The prep: You need a strong network and great meeting place to do this well. In addition to your own contacts, reach out to colleagues whose networks might be helpful. If your own workspace has limited space, you can find one-time rentals from services like Breather. Or get creative: Perhaps you know someone with a spacious office, or you have a friend whose restaurant is closed and otherwise empty at midday (remote can work too!). Make a list of the relevant areas of expertise that pertain to your project, then invite 1-2 people who represent each area.You’re looking for people who will bring a clear POV on what you are planning, and who won’t hesitate to say what’s on their minds.. Remember: Your elite brain trust deserves to be treated as such, so make sure you have good food and drinks available.
The process: Share your core insights at the top of the session, then demo the product, campaign or value proposition. Facilitate the conversation to get both feedback and new ideas for your work. Invite everyone to consider the subject from all angles and to poke holes in your concept—this is another one where your ego needs to take a back seat.
Putting it together: Group feedback by theme or issue (cards or sticky notes are great for this), then step back and look for the big-picture takeaways, as well as the minor details. Which are top priority? Which are second priority? Which are “nice to haves”? From there, you’ll be able to map an action plan.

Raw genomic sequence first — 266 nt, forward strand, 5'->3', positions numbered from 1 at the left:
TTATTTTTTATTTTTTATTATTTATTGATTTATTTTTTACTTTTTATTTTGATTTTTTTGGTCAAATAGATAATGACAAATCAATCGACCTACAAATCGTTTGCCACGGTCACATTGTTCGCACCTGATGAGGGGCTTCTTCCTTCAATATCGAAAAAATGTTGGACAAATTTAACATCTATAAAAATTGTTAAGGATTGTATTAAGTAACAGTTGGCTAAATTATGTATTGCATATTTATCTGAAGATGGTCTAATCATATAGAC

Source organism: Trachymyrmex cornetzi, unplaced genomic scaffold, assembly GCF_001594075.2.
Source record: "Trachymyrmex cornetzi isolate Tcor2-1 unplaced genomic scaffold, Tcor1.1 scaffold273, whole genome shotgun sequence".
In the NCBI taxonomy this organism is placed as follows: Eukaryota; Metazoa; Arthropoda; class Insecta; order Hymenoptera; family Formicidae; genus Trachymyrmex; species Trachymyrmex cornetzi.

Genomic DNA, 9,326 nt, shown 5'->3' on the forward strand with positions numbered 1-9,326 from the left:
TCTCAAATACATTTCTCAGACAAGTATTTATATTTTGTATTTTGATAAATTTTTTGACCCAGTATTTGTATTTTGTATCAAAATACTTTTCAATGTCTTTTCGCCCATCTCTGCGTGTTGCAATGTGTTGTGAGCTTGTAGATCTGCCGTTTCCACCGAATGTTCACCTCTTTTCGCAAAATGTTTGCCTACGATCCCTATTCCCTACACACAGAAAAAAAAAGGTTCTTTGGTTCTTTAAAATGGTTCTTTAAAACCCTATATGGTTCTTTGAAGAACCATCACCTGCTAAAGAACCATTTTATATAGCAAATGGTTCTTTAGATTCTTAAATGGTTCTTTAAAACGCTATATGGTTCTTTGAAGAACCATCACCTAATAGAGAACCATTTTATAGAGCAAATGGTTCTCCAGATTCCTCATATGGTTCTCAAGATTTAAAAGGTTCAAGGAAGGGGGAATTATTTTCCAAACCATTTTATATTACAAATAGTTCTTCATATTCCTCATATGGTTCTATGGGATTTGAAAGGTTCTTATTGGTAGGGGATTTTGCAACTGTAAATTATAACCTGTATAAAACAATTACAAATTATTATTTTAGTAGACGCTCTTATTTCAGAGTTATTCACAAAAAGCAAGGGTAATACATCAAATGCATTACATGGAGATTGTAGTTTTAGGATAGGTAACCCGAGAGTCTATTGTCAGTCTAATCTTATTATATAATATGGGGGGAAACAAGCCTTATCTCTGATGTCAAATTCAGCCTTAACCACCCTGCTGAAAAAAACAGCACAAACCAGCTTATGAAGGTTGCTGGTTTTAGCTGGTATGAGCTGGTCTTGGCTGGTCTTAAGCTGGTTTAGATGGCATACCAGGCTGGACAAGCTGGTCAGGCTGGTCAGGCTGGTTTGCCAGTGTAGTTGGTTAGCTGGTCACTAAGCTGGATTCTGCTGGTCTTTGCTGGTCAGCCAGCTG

Sometimes if you want to know something, the best thing to do is just ask! Customer surveys can help you collect a lot of information about your customer’s likes, dislikes and behaviors relatively easily.
The prep: Make sure your surveys are short, focused and clear. Questions (whether open-ended or multiple choice) should be straightforward and objective, so they don’t accidentally encourage specific answers. The easier you make the survey process, the more responses you’ll receive.
The process: If you can set up your surveys as individual/personalized emails you’re most likely to get thoughtful responses. We suggest trying a mail merge tool such as Gmelius.
Putting it together: Most survey-making tools make collecting and exporting data easy. From there, the challenge is making it comprehensible and shareable. Consider making charts or simple infographics that highlight key results.
Many marketing teams don’t realize just how much useful information is sitting right in front of them (or in front of their colleagues, to be precise). Every day, customers tell you exactly what they think of your products, services and presentation via ratings and reviews, support requests, emails, phone calls, tweets, ads and more. So how do you get your hands on this goldmine? You have several options. Rotate onto the customer service team for a few days. Look at 48 hours’ worth of Zendesk tickets. Call the last five customers who took your NPS survey and ask them follow-up questions. Synthesize customer reviews from three random days of each of the last 12 months to see if there are themes you haven’t noticed before. Sit down with your social media manager and find out what kinds of conversations—positive and negative—are happening on different platforms.